Hyundai is Awesome. Even Honda Admits It!

Remember when Hyundai was a joke?

Remember when Hyundai was a joke?

When Japanese automakers entered the U.S. market, they changed the very fabric of the American auto industry. The cars they offered were small, inexpensive and quickly built a reputation for reliability that exists to this day.

Toyota, Honda and Nissan happily took market share away from the U.S. automakers and never looked back.

Today though, the Japanese are forced to glance backwards because South Korean automaker Hyundai is storming forward and steadily taking customers away; just as Japanese companies did to the U.S. automakers.

The irony comes full circle with this quote from Honda CEO Takanobu Ito:

Hyundai is awesome. They are undoubtedly a threat because their products are cheap, and the quality is improving.

To say Hyundai’s quality is “improving” is like saying the Pittsburgh Steelers are Super Bowl contenders. Hyundai isn’t improving, the company has improved to the point where I believe it could build a better Honda than Honda does.

Toyota’s chief even went so far as to say that his company is “grasping for salvation” and is in the final stages of corporate decline.

While that may be a bit of an exaggeration, Nissan’s senior vice-president Shiro Nakamura compared the whole situation to food by saying,

We have to offer the equivalents of sushi, tempura and kaiseki to compete against Korean barbecue.

I think what he was trying say, in a really weird way, is that Japanese automakers need to find a way to make sure consumers see the value in paying more for Japanese cars. I’m not sure that’s a winning proposition, as this Great Recession will only motivate more buyers to look for long-term value and reliability.

That’s an equation Hyundai has a very firm grasp on.

Will Hyundai continue its rise and overcome Japanese automakers? I think Mazda and Nissan are more at-risk than Toyota or Honda, but what do you think?



  1. Not only does the great hulking American Neanderthal import oil he cannot afford to fuel his cars, he now imports the cars! Corporatism, capitalism know no bounds! As we watch the economical demise of this great beast, witness his last shouts echoing off the walls of Hell as the great abyss closes over his head, we wonder, “What human flaw did this first, to the Great Soviet Empire, now this! SEE: Within decades of the first great miracle of the age? how can we keep mankind from the same fate? A disciplined sustainable lifestyle? or the ever-famous economy and durability of the Asian motor car? I ask you, can we make these changes in time?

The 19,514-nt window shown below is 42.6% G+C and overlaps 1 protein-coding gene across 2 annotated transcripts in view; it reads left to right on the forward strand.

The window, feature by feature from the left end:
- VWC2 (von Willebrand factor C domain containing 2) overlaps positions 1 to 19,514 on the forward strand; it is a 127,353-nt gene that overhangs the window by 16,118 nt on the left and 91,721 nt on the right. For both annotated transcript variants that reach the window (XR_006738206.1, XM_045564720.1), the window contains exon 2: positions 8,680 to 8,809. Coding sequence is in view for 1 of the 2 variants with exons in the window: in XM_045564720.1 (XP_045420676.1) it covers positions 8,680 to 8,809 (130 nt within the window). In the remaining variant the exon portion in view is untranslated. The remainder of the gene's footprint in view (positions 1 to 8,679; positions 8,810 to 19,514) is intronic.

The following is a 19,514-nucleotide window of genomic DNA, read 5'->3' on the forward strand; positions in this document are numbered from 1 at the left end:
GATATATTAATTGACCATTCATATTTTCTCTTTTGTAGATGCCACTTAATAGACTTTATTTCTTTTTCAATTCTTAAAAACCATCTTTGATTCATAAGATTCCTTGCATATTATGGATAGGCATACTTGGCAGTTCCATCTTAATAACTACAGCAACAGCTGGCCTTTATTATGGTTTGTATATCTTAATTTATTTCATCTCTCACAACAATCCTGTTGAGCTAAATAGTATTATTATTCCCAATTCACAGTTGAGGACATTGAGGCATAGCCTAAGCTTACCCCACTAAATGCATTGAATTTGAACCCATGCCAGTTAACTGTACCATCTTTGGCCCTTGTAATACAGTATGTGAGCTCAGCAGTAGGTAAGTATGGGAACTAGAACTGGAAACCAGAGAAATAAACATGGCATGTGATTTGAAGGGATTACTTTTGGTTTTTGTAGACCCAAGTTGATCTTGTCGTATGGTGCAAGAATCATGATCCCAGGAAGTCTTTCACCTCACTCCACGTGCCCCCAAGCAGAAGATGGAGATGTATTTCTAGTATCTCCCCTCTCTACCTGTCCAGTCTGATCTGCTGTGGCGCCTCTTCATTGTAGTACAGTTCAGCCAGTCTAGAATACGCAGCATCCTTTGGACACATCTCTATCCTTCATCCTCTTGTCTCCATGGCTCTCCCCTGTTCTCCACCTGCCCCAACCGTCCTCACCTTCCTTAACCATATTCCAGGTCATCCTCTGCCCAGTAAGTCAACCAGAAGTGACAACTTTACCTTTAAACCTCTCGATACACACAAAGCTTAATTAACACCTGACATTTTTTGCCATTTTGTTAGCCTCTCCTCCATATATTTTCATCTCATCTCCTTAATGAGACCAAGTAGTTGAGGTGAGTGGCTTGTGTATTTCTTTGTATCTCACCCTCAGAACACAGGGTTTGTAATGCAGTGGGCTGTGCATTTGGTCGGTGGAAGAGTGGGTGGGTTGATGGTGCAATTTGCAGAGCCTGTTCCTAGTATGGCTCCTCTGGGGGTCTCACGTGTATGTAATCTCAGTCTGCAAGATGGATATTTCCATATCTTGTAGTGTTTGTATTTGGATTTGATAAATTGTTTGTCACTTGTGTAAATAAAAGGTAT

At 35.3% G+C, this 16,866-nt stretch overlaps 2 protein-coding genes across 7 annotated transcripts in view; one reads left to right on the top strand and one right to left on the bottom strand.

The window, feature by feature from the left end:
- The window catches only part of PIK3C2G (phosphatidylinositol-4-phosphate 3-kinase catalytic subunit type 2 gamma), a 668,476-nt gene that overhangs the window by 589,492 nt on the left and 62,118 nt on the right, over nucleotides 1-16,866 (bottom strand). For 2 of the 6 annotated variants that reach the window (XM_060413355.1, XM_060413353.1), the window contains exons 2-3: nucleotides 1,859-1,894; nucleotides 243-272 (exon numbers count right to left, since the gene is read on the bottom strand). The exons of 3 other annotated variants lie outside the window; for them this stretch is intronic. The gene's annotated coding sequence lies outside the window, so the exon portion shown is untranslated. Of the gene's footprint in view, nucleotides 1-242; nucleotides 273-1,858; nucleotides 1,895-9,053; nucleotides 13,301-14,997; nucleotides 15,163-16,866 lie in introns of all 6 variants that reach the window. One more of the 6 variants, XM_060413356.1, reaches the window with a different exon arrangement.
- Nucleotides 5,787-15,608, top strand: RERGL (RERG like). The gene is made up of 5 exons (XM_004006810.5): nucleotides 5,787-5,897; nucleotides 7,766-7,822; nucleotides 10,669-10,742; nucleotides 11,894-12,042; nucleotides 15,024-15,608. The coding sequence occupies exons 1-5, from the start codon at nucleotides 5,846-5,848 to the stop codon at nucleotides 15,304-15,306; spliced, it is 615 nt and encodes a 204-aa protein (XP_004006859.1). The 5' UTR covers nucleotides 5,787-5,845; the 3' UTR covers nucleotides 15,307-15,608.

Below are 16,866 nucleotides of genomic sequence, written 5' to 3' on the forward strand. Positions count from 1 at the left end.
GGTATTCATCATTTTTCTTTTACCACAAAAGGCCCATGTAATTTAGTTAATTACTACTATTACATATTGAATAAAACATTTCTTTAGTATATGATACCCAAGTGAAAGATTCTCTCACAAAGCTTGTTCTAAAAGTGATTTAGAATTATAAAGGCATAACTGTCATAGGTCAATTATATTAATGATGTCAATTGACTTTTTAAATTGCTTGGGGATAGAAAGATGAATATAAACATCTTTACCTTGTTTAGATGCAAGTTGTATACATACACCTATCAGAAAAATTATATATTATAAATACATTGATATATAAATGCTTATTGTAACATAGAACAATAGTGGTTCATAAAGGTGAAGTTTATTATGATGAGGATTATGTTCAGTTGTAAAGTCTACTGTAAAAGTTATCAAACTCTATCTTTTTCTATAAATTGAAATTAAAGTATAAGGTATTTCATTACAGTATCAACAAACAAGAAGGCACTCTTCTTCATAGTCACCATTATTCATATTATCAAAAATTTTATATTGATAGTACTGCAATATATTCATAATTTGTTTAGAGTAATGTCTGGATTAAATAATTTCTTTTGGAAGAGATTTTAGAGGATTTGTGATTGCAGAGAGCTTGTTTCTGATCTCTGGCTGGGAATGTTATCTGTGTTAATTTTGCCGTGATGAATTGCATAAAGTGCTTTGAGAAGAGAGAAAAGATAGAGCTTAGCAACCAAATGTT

2. I love it as Im old enough to remember early Japanese cars and the nickname japcrap was well deserved. Now they are well respected but they all started the same way.Hyundai started reskining old Cortinas an Mitsubishis ok a cheap way to kickstart but do you realise haha the first Nissan was an English Austin7 and rebadging Austins continued into the 60s and NISSAN/Datsun still used copied Austin engines in the 70s in some models. Isuzu was making Hillmans for years and Toyota had been copying Chevrolets in 1940. So like em or not they are following a well used successfull formula. AS for wising up fast in Aussie the Hyundai Excel/Accent becamethe best selling car on price alone it was so cheap whitegoods on wheels and nobody looked after them who cared for $50 a week. Well Hyundai cared enough about their reputation to offer free servicing and a 5 year warranty because the cars were some time being driven 60000 miles and blowing up because the oil water hadnt been checked since new. they arent stupid.

  3. I just got rid of a Hyundai Azera. On the surface it looked like quality but dig deep and you see that the emperor has no cloths. The Azera was in the shop for warranty work 8 times in 2 years. The worst of which was on- going suspension problems. Hyundai tried to fix it (once) but when it reoccurred (still under warranty) they denied anything was wrong and had a piss poor attitude about it. Hyundai service after the sale was awful on both the local and corporate level. Out of the last 10 Japanese cars that I’ve owned over the past 20 years only one of them went back for warranty defects which is why they have such a loyal following (just ask GM, Ford and Chrysler). Sure Hyundai has come a long way in recent years but in the long run they will have trouble retaining customers and will never rival the customer loyalty of most of the Japanese auto makers unless they wise up (and fast) with better reliability and, more importantly, better customer relations after the sale. Just like the domestic cars of the 70s, 80s and 90s, Hyundai ownership left a bad impression with me. The Azera was my first and last Hyundai.

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